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[ontolog-forum] FOL

To: "[ontolog-forum] " <ontolog-forum@xxxxxxxxxxxxxxxx>
From: Christopher Menzel <cmenzel@xxxxxxxx>
Date: Wed, 10 Nov 2010 11:10:27 -0600
Message-id: <0A4CAB1F-9553-460F-9DC7-505043BB7AA4@xxxxxxxx>
On Nov 10, 2010, at 9:29 AM, John F. Sowa wrote:
> Patrick,
> Yes, that is the work that logicians were doing in the 1920s and '30s:
>> Presenting in a nutshell the results of our quick historical overview,
>> we can say that around 1900 logic was conceived as a theory of
>> sentences, set and relations; after World War I and as late as 1930 the
>> exemplar for modern logic was a higher-order system, simple type theory;
>> and only around 1940-1950 did the community of logicians as a whole come
>> to agree that the paradigm logical system is FOL.    (01)

Largely true, mostly because it was during this time that model theory, first 
introduced explicitly by Tarski in the early 1930s, matured into its modern 
form, as exemplified perhaps most clearly in print first by John Kemeny in his 
1956 paper "A New Approach to Semantics -- Part I" (Journal of Symbolic Logic,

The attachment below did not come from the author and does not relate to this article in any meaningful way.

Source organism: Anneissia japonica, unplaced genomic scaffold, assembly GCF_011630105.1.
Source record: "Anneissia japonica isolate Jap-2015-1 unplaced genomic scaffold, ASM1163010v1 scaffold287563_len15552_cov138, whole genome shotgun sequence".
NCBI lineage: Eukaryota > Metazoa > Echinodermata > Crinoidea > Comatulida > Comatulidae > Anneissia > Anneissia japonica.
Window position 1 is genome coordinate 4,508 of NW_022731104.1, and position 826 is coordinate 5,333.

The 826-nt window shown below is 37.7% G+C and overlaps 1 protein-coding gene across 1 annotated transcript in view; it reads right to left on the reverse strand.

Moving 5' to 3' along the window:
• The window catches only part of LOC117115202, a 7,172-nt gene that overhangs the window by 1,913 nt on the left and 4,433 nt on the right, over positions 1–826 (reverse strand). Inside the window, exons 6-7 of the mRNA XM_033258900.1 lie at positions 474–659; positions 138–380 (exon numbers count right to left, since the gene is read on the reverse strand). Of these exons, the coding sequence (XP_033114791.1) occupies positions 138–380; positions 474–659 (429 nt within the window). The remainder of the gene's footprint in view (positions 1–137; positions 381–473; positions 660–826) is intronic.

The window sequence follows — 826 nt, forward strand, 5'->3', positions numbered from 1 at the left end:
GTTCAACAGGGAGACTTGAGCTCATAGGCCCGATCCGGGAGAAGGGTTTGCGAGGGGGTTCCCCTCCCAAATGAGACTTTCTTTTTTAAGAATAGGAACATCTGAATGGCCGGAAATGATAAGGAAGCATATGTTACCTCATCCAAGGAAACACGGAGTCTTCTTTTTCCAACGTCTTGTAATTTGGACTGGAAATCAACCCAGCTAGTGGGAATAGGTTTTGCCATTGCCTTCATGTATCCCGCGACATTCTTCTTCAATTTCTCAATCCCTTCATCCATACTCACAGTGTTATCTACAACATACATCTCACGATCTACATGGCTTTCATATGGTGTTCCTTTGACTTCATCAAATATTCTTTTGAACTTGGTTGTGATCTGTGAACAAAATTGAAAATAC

21(1)).  Prior to the development of model theory, there was no completely 
rigorous way to distinguish between first-order and higher-order systems, since 
the distinction is essentially a semantic one.  Indeed, a wholly precise 
characterization of the demarcation between first-order logic and stronger 
logics did not exist until 1969 with the publication of Lindström's theorem 
that any logic at least as strong as first-order logic that is compact* and has 
the downward Löwenheim-Skolem property** is itself first-order.    (02)

> But that is what Peirce was doing between 1897 and 1909.  He published
> much of it in 1906. but it was ignored by most logicians.  Among the few
> who read his later writings were Clarence Irving Lewis and Arthur Prior,
> both of whom made major contributions to modal logic and related topics.    (03)

Indeed, Prior essentially created modern temporal logic.    (04)

Chris Menzel    (05)

*A logic L is compact iff, for any set S of sentences of L, if every finite 
subset of S has a model, so does S.    (06)

*A logic L has the downward L-S property iff any set of sentences of L with an 
infinite model has a countable model.  (This formulation assumes that L's 
language is countable.)    (07)

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